Last spring, our friends at Haverford College in Pennsylvania celebrated the 150th birthday of Rufus Jones, the highly influential American Quaker (1863-1948). Jones hailed from South China, Maine, and came to Moses Brown in 1879. His autobiography, Small Town Boy, written in 1941, includes a passage about his going to “Providence Friends School.” Rufus’ father was a farmer and did not have enough money to pay his son’s tuition, so Rufus applied for a scholarship and got it. He later went on to become a professor at Haverford.
Rufus taught philosophy at Haverford and helped bring together two divisions of American Quakerism. Often described as a Quaker mystic, he was able to reconcile science and modern, liberal thinking with his Quakerism.
Rufus was born to an old Quaker family. His uncle and aunt, Eli and Sybil Jones, established Friends Schools in Lebanon (then part of Syria) and Palestine. He went on to obtain an MA from Harvard, then returned to Haverford as a professor of psychology and philosophy.
From the writings of the early Quakers, Jones crystallized the concept of the ‘inner light,” an idea central to modern liberal Quakerism. Rufus’ beliefs were always strongly coupled with a sense of responsibility towards the world at large.
In 1917, when the U.S. entered the First World War, Rufus and Henry Cadbury established the American Friends Service Committee, to provide ways for young conscientious objectors to serve without joining the military. They set up courses for COs, training them to work with groups like the Friends Ambulance Unit in Europe. At the end of the war, Rufus steered the AFSC towards relief work and was instrumental in organizing the Quäkerspeisung, the large-scale feeding effort that saved millions in Germany from starvation.
In 1927, Rufus traveled to Asia where he met Gandhi and visited the birthplace of the Buddha. Shortly after, he addressed the World Missionary Conference in Jerusalem, calling on them to be open to positive influences from other world religions, “gladly recognizing the good they contain.”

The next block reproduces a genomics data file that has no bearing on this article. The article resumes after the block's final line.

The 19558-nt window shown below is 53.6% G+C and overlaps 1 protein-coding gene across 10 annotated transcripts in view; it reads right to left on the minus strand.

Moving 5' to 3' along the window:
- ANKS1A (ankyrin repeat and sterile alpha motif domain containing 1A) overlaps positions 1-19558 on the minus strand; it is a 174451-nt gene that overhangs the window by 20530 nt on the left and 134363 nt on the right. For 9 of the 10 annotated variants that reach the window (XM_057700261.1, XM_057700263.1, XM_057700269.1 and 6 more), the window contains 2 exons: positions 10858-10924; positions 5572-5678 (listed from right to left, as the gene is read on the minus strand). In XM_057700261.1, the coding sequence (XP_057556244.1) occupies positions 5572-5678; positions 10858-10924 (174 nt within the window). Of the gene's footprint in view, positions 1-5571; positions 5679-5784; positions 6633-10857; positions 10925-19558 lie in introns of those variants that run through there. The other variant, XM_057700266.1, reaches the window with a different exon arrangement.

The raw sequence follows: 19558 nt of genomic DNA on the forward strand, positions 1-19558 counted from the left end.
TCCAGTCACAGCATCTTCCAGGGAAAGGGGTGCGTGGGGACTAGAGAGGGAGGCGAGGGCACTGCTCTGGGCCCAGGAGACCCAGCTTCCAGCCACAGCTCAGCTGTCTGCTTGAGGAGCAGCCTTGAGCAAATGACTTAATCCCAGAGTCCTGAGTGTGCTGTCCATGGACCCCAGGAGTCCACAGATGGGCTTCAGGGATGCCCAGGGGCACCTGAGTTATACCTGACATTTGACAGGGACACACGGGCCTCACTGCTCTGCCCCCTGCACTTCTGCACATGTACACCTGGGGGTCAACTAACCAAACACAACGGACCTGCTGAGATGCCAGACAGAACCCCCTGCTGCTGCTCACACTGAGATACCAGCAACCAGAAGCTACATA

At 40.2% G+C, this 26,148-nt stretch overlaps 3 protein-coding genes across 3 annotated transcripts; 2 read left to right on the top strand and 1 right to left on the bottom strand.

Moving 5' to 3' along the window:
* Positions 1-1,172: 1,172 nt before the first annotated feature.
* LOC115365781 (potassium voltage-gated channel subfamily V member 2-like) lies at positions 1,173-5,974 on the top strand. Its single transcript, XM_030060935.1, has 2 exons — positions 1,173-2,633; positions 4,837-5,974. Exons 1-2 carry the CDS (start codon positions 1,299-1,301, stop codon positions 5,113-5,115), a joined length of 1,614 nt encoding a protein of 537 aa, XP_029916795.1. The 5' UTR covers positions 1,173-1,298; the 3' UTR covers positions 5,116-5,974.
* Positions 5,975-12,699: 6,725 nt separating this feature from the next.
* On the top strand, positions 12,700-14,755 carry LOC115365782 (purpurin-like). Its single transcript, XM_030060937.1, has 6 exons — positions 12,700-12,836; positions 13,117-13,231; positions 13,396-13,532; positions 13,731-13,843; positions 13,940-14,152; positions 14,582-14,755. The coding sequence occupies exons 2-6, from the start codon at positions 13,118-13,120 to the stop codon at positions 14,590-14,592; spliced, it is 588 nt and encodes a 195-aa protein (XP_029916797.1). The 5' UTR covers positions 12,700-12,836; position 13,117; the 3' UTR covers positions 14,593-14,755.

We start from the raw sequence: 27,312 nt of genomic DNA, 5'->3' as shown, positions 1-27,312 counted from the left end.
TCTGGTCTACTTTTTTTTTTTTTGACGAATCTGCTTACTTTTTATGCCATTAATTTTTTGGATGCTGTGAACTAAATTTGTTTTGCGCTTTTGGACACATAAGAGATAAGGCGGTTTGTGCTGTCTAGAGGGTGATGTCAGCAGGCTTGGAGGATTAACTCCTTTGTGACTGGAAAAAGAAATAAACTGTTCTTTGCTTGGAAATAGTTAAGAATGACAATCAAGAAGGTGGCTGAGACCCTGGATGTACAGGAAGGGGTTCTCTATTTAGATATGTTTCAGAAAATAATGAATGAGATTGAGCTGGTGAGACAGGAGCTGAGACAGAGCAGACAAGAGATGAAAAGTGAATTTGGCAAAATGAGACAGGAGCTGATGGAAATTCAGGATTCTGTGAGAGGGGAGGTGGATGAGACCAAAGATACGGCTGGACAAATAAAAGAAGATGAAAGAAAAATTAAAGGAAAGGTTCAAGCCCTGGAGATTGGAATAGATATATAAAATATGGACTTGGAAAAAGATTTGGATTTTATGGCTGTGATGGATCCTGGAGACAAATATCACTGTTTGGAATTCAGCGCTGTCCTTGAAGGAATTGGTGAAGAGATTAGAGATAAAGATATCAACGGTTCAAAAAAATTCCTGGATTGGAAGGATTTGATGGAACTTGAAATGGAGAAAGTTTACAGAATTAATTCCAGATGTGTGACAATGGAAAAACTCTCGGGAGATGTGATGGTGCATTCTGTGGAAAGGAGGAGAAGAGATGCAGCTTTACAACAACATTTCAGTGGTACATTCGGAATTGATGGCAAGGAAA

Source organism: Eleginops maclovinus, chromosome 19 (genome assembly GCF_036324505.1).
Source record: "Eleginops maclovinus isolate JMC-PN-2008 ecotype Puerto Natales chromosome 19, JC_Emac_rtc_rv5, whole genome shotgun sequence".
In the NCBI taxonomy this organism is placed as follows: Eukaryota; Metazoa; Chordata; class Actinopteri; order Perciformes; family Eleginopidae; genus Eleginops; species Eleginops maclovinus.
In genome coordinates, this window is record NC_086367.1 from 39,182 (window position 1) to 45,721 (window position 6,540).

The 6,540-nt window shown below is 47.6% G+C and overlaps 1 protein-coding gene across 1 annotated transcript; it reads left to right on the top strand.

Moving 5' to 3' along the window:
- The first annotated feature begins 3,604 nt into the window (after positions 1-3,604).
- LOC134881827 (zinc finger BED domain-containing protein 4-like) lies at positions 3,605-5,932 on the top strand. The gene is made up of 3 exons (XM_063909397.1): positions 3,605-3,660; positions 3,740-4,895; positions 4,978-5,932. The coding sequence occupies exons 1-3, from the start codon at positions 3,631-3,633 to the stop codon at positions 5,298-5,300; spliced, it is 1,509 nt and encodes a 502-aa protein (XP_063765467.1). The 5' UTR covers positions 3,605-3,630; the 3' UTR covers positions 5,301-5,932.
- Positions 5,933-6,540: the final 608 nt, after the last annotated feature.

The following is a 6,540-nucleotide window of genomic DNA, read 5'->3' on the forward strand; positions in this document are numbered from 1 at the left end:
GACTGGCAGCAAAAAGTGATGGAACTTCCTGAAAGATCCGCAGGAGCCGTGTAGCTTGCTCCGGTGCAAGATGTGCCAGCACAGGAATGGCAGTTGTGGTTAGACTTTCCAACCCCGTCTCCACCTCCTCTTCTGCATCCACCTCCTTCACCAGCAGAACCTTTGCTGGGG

Following the attacks on Jews on Kristallnacht in 1938, he went to Germany with two other Quakers and met with Reinhard Heydrich, later one of the architects of Hitler’s ‘Final Solution,’ to plead for better treatment for the Jews. Rufus believed that it was in part Heydrich’s awareness of their work with the Quäkerspeisung that led to their appeal being heard politely. “The promise made to us was kept,” he wrote after the war, “and the door was opened for the extensive relief which followed our visit, including the emigration of many Jews.”
In 1947, Rufus represented the AFSC in Stockholm when the Quakers were awarded the Nobel Peace Prize.
Considering all of Rufus Jones’ accomplishments, we’d say his scholarship was money well spent.
Read more at http://www.quakersintheworld.org/quakers-in-action/230.
Thanks to George Chappell, MB ’55, for inspiration for this article. A member of a Friends Meeting in Maine, George read Small Town Boy as part of a recent study group.